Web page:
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Data from the latest census show areas of USDA-designated “low income, low access,” or food deserts, have more than tripled in south St. Petersburg. This is evidenced by seven adjacent census tract areas in 2020 compared with two non-adjacent tracts in 2015.
This news comes as no surprise to food activists, like me, who work in local healthcare. We see the toll that nutrition insecurity takes on a community through worsening chronic diseases like heart failure and diabetes that are best managed when food is abundant, affordable, healthy and fresh. Their devastating effects are exacerbated on gas station diets.
With this new data, and a community clamoring for interventions, we collectively scratch our heads and ask, “What’s taking so long?”
When the Walmart at Tangerine Plaza closed in February of 2017, I anticipated the areas of “low income, low access” would increase. I did not expect those census tract areas to TRIPLE. This shows us the profound ripple effects of one grocery store to a community.
The largest retail space of the city-owned Tangerine Plaza, once the site of full-service grocers Sweetbay and Walmart, has sat empty for more than four years. This spans a mayoral term and the term of district 6 incumbent Gina Driscoll.
Tangerine Plaza is located within the city’s South Community Redevelopment Area, which was created to promote development in housing, neighborhoods and businesses. It comprises 7.4 square miles and is one of the largest in Florida. The plaza sits within a 42-block area of south St. Petersburg with no full-service grocery store.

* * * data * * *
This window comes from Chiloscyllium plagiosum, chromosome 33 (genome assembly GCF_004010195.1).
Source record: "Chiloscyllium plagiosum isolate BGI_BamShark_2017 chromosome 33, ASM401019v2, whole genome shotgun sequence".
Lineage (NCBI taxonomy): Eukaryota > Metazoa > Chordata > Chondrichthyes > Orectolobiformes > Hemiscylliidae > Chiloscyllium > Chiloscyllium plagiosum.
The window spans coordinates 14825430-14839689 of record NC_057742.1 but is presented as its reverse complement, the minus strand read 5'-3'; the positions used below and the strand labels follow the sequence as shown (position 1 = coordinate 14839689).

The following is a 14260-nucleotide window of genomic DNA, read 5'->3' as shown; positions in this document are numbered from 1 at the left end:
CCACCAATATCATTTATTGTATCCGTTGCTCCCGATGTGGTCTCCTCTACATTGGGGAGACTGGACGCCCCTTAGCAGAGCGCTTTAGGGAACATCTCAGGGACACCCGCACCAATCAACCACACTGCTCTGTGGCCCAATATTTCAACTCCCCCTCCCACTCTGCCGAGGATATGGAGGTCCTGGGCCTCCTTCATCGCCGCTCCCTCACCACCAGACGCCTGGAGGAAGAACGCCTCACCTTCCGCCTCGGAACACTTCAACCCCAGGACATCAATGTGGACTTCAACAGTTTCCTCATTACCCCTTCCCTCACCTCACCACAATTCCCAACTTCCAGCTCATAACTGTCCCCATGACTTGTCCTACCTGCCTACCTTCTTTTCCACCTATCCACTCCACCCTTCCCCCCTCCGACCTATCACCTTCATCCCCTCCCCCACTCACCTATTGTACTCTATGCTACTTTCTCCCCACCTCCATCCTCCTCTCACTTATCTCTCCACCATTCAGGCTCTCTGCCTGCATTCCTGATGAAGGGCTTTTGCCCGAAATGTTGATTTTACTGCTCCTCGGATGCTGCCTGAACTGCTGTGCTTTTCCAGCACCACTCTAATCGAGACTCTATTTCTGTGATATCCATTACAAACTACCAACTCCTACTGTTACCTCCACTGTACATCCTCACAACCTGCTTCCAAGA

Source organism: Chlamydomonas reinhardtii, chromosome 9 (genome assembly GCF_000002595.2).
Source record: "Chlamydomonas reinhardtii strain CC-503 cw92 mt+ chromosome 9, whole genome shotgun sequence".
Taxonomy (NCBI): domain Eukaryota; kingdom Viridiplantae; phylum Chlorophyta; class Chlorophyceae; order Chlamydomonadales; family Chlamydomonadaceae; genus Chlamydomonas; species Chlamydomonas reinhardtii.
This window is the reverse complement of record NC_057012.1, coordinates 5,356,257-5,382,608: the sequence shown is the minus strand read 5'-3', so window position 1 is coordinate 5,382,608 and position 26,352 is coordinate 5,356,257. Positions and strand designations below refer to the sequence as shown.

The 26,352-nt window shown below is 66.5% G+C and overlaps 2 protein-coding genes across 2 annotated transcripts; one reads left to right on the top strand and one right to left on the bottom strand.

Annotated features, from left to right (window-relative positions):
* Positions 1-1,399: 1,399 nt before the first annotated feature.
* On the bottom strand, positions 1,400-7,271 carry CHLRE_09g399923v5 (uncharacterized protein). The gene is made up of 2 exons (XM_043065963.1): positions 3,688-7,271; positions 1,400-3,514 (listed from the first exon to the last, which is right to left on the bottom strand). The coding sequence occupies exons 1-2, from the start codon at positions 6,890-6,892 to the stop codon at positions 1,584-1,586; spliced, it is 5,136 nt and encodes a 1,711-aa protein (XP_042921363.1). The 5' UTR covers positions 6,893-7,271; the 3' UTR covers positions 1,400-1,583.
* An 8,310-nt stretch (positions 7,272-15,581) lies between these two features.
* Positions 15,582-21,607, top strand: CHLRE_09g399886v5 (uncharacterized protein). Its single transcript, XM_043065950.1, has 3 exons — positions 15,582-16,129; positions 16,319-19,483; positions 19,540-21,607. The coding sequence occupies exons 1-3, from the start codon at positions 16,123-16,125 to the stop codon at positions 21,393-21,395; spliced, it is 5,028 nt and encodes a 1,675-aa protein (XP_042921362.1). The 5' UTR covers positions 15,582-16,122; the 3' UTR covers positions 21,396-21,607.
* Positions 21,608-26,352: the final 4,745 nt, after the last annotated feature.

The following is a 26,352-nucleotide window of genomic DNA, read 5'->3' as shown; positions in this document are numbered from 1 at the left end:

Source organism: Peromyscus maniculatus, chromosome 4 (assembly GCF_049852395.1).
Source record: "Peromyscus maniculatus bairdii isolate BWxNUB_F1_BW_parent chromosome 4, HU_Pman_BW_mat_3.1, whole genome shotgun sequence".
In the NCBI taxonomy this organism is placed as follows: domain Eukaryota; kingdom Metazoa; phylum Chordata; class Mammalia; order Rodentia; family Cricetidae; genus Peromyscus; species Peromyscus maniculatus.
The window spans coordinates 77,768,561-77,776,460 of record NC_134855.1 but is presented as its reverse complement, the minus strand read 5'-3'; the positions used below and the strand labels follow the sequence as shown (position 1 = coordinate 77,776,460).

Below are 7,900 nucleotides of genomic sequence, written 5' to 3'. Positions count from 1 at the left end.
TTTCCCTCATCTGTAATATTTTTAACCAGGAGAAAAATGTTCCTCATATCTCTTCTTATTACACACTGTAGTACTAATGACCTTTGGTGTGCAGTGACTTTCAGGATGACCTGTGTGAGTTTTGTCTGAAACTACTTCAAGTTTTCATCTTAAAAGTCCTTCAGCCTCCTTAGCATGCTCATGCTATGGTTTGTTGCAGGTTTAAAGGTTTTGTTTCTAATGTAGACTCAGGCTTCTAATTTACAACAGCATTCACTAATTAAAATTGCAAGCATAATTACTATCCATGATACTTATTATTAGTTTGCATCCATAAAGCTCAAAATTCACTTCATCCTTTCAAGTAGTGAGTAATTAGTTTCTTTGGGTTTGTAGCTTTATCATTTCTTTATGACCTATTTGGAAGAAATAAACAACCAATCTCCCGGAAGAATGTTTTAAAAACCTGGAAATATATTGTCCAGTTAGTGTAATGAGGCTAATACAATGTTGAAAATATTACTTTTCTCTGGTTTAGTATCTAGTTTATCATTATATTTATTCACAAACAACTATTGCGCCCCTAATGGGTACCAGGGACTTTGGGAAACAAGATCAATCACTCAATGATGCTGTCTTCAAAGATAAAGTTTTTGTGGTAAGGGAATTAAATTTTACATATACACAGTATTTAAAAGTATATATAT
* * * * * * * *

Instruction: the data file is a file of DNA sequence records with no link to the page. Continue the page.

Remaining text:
The city reports that a developer with a grocery store tenant will occupy the space sometime this year or in early 2022. Alan Delisle, of the city’s economic development department, stated that a lease would be executed this past March.
Our elected officials, including our mayor and the city council representative who serves the area, have had four years to solve this problem. This is not four years with a stubborn property owner who will not budge, but four years of no movement on a property THE CITY OWNS.
Pre-pandemic data shows that 12.5% of Pinellas households are food insecure, which creates a food budget shortfall of more than $73 million. Imagine what that data will show today.
Here are a few things our citizens, business leaders, elected officials and city staff can do to fix this:
* Reject aspirational change and “virtue signaling” from our elected officials in the forms of food policy councils and “food is a human right” proclamations that confuse “doing something” with “doing the right thing.”
* Demand our elected officials make good on their campaign promises to put a grocery store in Tangerine Plaza.
* Instead of focusing so intently on the rushed redevelopment of Tropicana Field, ask city leadership to pay attention to needy residents directly under its nose. Take the foot off the gas of the Tropicana Field redevelopment and dedicate some bandwidth to the residents of this city who are struggling with chronic disease.
* Support local and citizen-run farmers markets like the Southside Fresh Market and the Deuces Sidewalk Market.
* Hold our new mayor and city council members accountable in their support of the city’s Health in All Policies program. It should continue and be adequately funded especially where SNAP promotion and support of corner stores are concerned.
* Healthy St. Pete: focus on SNAP access promotion and health education to areas of “low income, low access.”
* Development Review Commission: consider health when making decisions and allow variances for community gardens.
Wendy Wesley is a St. Petersburg registered and licensed dietitian in private practice.